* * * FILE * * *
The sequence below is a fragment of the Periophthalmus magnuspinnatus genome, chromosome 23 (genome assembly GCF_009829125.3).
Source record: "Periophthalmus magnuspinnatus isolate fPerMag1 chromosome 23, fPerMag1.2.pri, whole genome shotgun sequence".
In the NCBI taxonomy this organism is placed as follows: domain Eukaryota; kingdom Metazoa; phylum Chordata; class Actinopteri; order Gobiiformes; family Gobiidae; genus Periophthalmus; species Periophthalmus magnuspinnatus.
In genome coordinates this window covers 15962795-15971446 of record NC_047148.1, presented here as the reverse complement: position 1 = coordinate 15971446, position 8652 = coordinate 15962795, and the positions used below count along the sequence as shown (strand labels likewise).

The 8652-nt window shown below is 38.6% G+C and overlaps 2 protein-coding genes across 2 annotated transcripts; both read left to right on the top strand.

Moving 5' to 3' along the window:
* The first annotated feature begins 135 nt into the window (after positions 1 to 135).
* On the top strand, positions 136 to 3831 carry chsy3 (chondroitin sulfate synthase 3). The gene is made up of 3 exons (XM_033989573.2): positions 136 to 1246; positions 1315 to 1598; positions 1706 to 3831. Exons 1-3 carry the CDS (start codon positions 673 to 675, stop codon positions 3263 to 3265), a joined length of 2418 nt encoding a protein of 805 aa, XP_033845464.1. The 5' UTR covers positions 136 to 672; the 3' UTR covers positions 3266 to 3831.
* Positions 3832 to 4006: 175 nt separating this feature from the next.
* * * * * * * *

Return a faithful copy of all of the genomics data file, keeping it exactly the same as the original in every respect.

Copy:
The sequence below is a fragment of the Periophthalmus magnuspinnatus genome, chromosome 23 (genome assembly GCF_009829125.3).
Source record: "Periophthalmus magnuspinnatus isolate fPerMag1 chromosome 23, fPerMag1.2.pri, whole genome shotgun sequence".
In the NCBI taxonomy this organism is placed as follows: domain Eukaryota; kingdom Metazoa; phylum Chordata; class Actinopteri; order Gobiiformes; family Gobiidae; genus Periophthalmus; species Periophthalmus magnuspinnatus.
In genome coordinates this window covers 15962795-15971446 of record NC_047148.1, presented here as the reverse complement: position 1 = coordinate 15971446, position 8652 = coordinate 15962795, and the positions used below count along the sequence as shown (strand labels likewise).

The 8652-nt window shown below is 38.6% G+C and overlaps 2 protein-coding genes across 2 annotated transcripts; both read left to right on the top strand.

Moving 5' to 3' along the window:
* The first annotated feature begins 135 nt into the window (after positions 1 to 135).
* On the top strand, positions 136 to 3831 carry chsy3 (chondroitin sulfate synthase 3). The gene is made up of 3 exons (XM_033989573.2): positions 136 to 1246; positions 1315 to 1598; positions 1706 to 3831. Exons 1-3 carry the CDS (start codon positions 673 to 675, stop codon positions 3263 to 3265), a joined length of 2418 nt encoding a protein of 805 aa, XP_033845464.1. The 5' UTR covers positions 136 to 672; the 3' UTR covers positions 3266 to 3831.
* Positions 3832 to 4006: 175 nt separating this feature from the next.